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Neo4j Driver for JavaScript

This is the lite version of the official Neo4j driver for JavaScript.

Resources to get you started:

What's New in 4.3

Including the Driver

In Node.js application

Stable channel:

npm install neo4j-driver-lite

Pre-release channel:

npm install neo4j-driver-lite@next

Please note that @next only points to pre-releases that are not suitable for production use. To get the latest stable release omit @next part altogether or use @latest instead.

var neo4j = require('neo4j-driver-lite')

Driver instance should be closed when Node.js application exits:

driver.close() // returns a Promise

otherwise the application shutdown might hang or exit with a non-zero exit code.

In web browser

We build a special browser version of the driver, which supports connecting to Neo4j over WebSockets. It can be included in an HTML page using one of the following tags:

<!-- Direct reference -->
<script src="lib/browser/neo4j-lite-web.min.js"></script>

<!-- unpkg CDN non-minified -->
<script src="https://unpkg.com/neo4j-driver-lite"></script>
<!-- unpkg CDN minified for production use, version X.Y.Z -->
<script src="https://unpkg.com/neo4j-driver-lite@X.Y.Z/lib/browser/neo4j-lite-web.min.js"></script>

<!-- jsDelivr CDN non-minified -->
<script src="https://cdn.jsdelivr.net/npm/neo4j-driver-lite"></script>
<!-- jsDelivr CDN minified for production use, version X.Y.Z -->
<script src="https://cdn.jsdelivr.net/npm/neo4j-driver-lite@X.Y.Z/lib/browser/neo4j-lite-web.min.js"></script>

This will make a global neo4j object available, where you can create a driver instance with neo4j.driver:

var driver = neo4j.driver(
  'neo4j://localhost',
  neo4j.auth.basic('neo4j', 'password')
)

It is not required to explicitly close the driver on a web page. Web browser should gracefully close all open WebSockets when the page is unloaded. However, driver instance should be explicitly closed when it's lifetime is not the same as the lifetime of the web page:

driver.close() // returns a Promise

Usage examples

Constructing a Driver

// Create a driver instance, for the user `neo4j` with password `password`.
// It should be enough to have a single driver per database per application.
var driver = neo4j.driver(
  'neo4j://localhost',
  neo4j.auth.basic('neo4j', 'password')
)

// Close the driver when application exits.
// This closes all used network connections.
await driver.close()

Acquiring a Session

Regular Session

// Create a session to run Cypher statements in.
// Note: Always make sure to close sessions when you are done using them!
var session = driver.session()
with a Default Access Mode of READ
var session = driver.session({ defaultAccessMode: neo4j.session.READ })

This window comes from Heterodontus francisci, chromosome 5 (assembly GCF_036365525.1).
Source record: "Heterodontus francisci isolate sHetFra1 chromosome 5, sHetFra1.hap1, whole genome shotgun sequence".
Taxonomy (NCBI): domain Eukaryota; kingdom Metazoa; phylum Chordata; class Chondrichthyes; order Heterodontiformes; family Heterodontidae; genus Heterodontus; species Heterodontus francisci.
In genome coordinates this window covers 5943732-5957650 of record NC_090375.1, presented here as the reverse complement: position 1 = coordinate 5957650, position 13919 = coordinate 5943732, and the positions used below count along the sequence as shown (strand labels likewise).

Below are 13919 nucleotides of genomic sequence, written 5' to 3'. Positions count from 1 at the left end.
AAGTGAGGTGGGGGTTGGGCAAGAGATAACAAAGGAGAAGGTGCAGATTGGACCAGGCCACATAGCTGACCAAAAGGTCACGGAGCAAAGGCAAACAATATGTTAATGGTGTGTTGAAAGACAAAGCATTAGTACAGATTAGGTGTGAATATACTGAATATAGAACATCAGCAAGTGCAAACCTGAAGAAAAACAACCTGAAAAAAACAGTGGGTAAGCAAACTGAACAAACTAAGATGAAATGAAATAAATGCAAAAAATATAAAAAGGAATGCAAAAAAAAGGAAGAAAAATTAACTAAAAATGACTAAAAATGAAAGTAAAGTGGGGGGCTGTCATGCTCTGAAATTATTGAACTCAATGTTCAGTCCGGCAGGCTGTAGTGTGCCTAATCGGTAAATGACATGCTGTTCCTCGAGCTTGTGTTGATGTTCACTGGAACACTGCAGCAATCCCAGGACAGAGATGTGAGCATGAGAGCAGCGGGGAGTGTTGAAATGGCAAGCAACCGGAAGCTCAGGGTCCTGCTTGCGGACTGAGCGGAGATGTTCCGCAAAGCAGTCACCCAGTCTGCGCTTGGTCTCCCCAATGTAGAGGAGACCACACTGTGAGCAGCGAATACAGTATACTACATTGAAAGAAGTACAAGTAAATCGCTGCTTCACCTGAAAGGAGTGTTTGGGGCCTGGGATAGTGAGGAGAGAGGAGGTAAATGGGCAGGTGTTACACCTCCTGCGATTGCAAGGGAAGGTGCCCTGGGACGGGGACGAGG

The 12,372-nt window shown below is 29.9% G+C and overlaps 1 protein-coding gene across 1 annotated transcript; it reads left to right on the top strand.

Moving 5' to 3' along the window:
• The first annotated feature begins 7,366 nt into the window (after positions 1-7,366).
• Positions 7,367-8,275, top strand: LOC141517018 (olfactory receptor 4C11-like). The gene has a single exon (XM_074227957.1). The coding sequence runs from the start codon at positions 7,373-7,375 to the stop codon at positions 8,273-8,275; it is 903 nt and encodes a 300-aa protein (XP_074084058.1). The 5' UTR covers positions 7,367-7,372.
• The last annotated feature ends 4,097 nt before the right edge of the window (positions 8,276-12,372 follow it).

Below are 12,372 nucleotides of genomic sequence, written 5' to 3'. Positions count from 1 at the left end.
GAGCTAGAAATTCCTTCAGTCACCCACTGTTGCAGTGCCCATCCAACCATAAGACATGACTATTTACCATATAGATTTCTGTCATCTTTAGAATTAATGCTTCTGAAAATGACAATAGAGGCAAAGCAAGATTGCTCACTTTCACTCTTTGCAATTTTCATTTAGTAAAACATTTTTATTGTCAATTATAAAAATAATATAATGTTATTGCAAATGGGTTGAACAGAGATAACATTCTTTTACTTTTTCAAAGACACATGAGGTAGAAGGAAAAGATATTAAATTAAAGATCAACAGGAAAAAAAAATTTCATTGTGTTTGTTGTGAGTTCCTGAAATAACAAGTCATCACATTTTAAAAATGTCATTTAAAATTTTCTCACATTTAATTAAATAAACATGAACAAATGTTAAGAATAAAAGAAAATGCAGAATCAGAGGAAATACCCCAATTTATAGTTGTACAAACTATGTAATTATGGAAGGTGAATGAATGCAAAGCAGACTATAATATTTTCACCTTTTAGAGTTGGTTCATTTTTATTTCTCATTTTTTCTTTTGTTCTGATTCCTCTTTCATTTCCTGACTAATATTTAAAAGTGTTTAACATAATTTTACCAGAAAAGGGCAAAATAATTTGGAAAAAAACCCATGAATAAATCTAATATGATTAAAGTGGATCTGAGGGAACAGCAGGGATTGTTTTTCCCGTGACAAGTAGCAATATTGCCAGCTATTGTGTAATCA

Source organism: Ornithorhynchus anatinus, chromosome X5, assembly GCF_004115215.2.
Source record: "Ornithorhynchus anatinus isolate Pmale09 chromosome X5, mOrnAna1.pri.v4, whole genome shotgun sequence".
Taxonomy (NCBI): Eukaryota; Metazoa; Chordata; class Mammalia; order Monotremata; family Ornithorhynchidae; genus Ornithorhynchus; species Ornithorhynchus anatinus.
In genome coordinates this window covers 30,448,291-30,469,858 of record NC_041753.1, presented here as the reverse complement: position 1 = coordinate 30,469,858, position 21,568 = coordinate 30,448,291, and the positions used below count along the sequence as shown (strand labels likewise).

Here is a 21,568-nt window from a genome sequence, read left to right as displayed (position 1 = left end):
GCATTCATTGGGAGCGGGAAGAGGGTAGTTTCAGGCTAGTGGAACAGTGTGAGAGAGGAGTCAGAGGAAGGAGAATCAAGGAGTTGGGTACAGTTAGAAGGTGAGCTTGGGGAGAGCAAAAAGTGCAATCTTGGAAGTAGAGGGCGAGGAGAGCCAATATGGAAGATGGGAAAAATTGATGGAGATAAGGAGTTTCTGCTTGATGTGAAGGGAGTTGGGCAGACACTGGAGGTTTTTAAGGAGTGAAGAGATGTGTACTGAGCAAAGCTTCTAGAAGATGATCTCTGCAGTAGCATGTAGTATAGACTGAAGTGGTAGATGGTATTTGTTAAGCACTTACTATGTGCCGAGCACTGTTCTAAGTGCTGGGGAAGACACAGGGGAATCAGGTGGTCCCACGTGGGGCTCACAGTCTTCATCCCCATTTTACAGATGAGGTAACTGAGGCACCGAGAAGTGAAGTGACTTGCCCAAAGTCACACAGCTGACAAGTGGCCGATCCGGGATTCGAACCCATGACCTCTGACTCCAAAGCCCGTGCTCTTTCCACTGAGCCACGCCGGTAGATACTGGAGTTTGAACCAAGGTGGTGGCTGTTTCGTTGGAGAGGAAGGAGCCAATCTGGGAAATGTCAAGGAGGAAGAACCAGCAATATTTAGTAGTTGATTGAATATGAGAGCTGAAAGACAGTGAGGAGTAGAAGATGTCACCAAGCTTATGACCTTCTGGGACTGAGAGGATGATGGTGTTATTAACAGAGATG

with Bookmarks
var session = driver.session({
  bookmarks: [bookmark1FromPreviousSession, bookmark2FromPreviousSession]
})
against a Database
var session = driver.session({
  database: 'foo',
  defaultAccessMode: neo4j.session.WRITE
})

Executing Queries

Consuming Records with Streaming API

// Run a Cypher statement, reading the result in a streaming manner as records arrive:
session
  .run('MERGE (alice:Person {name : $nameParam}) RETURN alice.name AS name', {
    nameParam: 'Alice'
  })
  .subscribe({
    onKeys: keys => {
      console.log(keys)
    },
    onNext: record => {
      console.log(record.get('name'))
    },
    onCompleted: () => {
      session.close() // returns a Promise
    },
    onError: error => {
      console.log(error)
    }
  })

Subscriber API allows following combinations of onKeys, onNext, onCompleted and onError callback invocations:

Consuming Records with Promise API

// the Promise way, where the complete result is collected before we act on it:
session
  .run('MERGE (james:Person {name : $nameParam}) RETURN james.name AS name', {
    nameParam: 'James'
  })
  .then(result => {
    result.records.forEach(record => {
      console.log(record.get('name'))
    })
  })
  .catch(error => {
    console.log(error)
  })
  .then(() => session.close())

Transaction functions

// Transaction functions provide a convenient API with minimal boilerplate and
// retries on network fluctuations and transient errors. Maximum retry time is
// configured on the driver level and is 30 seconds by default:
// Applies both to standard and reactive sessions.
neo4j.driver('neo4j://localhost', neo4j.auth.basic('neo4j', 'password'), {
  maxTransactionRetryTime: 30000
})

Reading with Async Session

// It is possible to execute read transactions that will benefit from automatic
// retries on both single instance ('bolt' URI scheme) and Causal Cluster
// ('neo4j' URI scheme) and will get automatic load balancing in cluster deployments
var readTxResultPromise = session.readTransaction(txc => {
  // used transaction will be committed automatically, no need for explicit commit/rollback

  var result = txc.run('MATCH (person:Person) RETURN person.name AS name')
  // at this point it is possible to either return the result or process it and return the
  // result of processing it is also possible to run more statements in the same transaction
  return result
})

// returned Promise can be later consumed like this:
readTxResultPromise
  .then(result => {
    console.log(result.records)
  })
  .catch(error => {
    console.log(error)
  })
  .then(() => session.close())

Writing with Async Session

// It is possible to execute write transactions that will benefit from automatic retries
// on both single instance ('bolt' URI scheme) and Causal Cluster ('neo4j' URI scheme)